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UK Drink Driving Statistics

Drink Driving Statistics

• On average 3,000 people are killed or seriously injured each year in drink drive collisions.

• Nearly one in six of all deaths on the road involve drivers who are over the legal alcohol limit.

• Drinking and driving occurs across a wide range of age groups but particularly among young men aged 17-29 in both casualties and positive breath tests following a collision. The Government's most recent drink drive campaigns aims to target this group.

• The latest provisional figures from 2004, show that some 590 people were killed in crashes in which a driver was over the legal limit, 2,350 were seriously injured and 14,050 were slightly injured.

• And if you think you won't get caught, more than half a million breath tests are carried out each year and on average 100,000 are found to be positive.


Drinking and Driving Don't Mix

• The legal limit in the UK is 80 milligrammes of alcohol in 100 millilitres of blood. However, any amount of alcohol affects your ability to drive safely. The effects can include:
          o slower reactions
          o increased stopping distance
          o poorer judgement of speed and distance
          o reduced field of vision

• Alcohol also tends to make you feel over-confident and more likely to take risks when driving, which increases the danger to all road users, including yourself.

• There is no failsafe guide as to how to stay under the legal alcohol limit or how much you can drink and still drive safely. It depends on:
o your weight, sex, age, metabolism
o stress levels
o an empty stomach
o the amount and type of alcohol

• The only safe option is not to drink if you plan to drive. Never offer a drink to someone else who is driving.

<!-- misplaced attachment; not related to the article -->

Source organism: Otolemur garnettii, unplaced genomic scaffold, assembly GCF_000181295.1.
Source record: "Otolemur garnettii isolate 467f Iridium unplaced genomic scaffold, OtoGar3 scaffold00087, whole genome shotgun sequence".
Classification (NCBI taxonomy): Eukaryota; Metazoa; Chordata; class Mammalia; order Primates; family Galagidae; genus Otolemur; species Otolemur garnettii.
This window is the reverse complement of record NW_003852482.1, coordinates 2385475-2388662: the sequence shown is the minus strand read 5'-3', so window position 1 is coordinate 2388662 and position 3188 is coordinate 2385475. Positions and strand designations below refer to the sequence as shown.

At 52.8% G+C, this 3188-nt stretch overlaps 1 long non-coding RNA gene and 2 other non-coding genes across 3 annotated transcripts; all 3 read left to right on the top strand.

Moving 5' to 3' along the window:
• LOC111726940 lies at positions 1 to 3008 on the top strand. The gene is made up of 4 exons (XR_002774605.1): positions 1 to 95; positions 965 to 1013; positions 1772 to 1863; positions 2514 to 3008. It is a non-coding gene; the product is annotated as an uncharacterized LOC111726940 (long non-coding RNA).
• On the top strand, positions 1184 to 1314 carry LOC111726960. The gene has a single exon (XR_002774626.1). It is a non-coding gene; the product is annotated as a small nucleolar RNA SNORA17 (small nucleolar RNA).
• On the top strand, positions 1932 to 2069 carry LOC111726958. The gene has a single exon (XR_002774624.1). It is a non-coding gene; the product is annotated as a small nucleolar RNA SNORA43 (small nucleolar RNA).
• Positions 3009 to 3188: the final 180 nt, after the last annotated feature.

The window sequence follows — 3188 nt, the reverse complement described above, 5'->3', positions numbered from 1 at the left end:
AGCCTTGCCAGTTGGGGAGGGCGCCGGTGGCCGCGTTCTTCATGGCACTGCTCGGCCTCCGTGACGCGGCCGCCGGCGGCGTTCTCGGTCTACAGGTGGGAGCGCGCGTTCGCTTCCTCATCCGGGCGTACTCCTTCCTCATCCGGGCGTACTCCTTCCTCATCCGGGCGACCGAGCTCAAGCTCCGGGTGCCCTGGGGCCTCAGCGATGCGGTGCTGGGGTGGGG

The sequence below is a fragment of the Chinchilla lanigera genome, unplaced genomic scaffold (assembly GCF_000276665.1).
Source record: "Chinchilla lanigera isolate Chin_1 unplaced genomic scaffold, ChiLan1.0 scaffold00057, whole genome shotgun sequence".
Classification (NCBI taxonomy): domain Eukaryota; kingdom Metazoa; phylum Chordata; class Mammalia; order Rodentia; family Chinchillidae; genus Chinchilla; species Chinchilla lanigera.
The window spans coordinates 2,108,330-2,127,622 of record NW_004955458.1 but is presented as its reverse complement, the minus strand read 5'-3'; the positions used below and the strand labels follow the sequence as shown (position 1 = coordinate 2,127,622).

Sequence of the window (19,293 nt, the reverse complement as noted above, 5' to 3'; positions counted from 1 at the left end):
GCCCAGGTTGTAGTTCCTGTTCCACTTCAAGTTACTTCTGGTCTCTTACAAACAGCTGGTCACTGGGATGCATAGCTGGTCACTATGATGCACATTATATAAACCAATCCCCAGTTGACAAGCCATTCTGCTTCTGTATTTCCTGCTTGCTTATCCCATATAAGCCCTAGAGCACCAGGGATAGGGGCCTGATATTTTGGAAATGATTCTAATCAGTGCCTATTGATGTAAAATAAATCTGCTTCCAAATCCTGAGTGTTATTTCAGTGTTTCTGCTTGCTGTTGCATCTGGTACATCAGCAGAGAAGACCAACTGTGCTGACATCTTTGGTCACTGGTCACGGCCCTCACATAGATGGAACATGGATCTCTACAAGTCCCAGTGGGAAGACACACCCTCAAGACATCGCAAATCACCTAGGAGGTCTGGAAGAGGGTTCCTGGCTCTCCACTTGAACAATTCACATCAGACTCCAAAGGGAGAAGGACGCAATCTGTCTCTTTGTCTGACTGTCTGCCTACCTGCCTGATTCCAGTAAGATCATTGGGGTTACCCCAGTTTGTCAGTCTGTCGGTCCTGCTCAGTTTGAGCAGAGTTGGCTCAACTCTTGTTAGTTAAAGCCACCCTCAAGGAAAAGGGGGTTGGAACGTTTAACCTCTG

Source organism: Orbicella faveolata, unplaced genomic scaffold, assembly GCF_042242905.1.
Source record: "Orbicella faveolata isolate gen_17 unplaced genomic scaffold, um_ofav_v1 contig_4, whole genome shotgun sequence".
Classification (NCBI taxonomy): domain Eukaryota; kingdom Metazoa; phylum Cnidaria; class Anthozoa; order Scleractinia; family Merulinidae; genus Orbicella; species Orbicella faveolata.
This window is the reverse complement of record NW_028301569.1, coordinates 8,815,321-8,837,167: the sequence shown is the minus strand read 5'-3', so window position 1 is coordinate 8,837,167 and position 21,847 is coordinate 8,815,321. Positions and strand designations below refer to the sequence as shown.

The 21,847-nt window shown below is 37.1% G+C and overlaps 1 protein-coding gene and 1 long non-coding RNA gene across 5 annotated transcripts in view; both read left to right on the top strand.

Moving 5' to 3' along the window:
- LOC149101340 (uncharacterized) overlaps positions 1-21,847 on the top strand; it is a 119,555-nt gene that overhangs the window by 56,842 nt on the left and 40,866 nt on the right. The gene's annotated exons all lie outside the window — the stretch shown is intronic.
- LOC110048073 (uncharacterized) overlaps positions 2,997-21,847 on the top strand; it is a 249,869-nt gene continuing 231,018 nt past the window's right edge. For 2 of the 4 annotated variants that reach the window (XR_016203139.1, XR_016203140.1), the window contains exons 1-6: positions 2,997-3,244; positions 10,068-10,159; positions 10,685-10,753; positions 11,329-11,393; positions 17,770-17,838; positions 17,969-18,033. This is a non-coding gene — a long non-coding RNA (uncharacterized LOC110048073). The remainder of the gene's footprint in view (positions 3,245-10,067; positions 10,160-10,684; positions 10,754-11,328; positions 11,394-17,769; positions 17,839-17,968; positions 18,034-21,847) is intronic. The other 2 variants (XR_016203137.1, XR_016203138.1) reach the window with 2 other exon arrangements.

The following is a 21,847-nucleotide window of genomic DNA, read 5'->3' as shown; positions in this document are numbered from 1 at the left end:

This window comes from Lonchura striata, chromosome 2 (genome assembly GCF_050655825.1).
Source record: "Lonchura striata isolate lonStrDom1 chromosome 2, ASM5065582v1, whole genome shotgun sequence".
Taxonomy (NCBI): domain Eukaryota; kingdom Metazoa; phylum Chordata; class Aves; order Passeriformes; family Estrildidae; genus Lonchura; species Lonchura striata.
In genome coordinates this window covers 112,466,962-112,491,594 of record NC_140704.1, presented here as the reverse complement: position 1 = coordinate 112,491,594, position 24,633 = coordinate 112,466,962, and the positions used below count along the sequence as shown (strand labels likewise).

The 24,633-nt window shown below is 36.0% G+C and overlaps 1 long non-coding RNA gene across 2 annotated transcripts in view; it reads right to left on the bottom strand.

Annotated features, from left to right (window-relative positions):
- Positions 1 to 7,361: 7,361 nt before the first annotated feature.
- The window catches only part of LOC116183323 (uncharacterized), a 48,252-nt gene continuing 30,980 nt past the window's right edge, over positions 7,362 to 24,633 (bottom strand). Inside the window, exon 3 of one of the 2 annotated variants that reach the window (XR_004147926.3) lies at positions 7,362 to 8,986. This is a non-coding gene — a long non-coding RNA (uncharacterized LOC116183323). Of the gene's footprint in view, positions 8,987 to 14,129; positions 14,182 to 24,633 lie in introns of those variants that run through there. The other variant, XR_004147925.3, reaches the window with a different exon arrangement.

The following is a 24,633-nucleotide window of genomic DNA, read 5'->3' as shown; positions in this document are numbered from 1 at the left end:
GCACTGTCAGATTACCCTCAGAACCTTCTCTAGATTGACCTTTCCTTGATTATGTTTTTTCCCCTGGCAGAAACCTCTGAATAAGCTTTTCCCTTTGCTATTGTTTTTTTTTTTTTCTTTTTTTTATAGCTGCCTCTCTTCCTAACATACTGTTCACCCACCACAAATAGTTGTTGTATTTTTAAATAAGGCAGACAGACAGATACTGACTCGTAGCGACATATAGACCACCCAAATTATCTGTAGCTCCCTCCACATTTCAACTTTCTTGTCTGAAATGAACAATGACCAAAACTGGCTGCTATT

The Morning After

• If you've been out drinking you may still be affected by alcohol the next day. You may feel OK, but you may still be unfit to drive or over the legal alcohol limit.

• You could still lose your licence if you drive the next day when you're still over the legal alcohol level.

• It's impossible to get rid of alcohol any faster. A shower, a cup of coffee or other ways of 'sobering up' will not help. It just takes time.
 

The Law

• Driving or attempting to drive whilst above the legal limit or unfit through drink carries a maximum penalty of 6 months' imprisonment, a fine of up to 5,000 and a minimum 12 months driving ban.

• An endorsement for a drink-driving offence remains on a driving licence for 11 years, so it is 11 years before a convicted driver will have a "clean" licence again.

• Being in charge of a vehicle whilst over the legal limit or unfit through drink could result in 3 months' imprisonment plus a fine of up to 2,500 and a driving ban.

• The penalty for refusing to provide a specimen of breath, blood or urine for analysis is a maximum 6 months' imprisonment, up to 5000 fine and a driving ban of at least 12 months.

• Causing death by careless driving when under the influence of drink or drugs carries a maximum penalty of 14 years in prison, a minimum 2 year driving ban and a requirement to pass an extended driving test before the offender is able to drive legally again.

 
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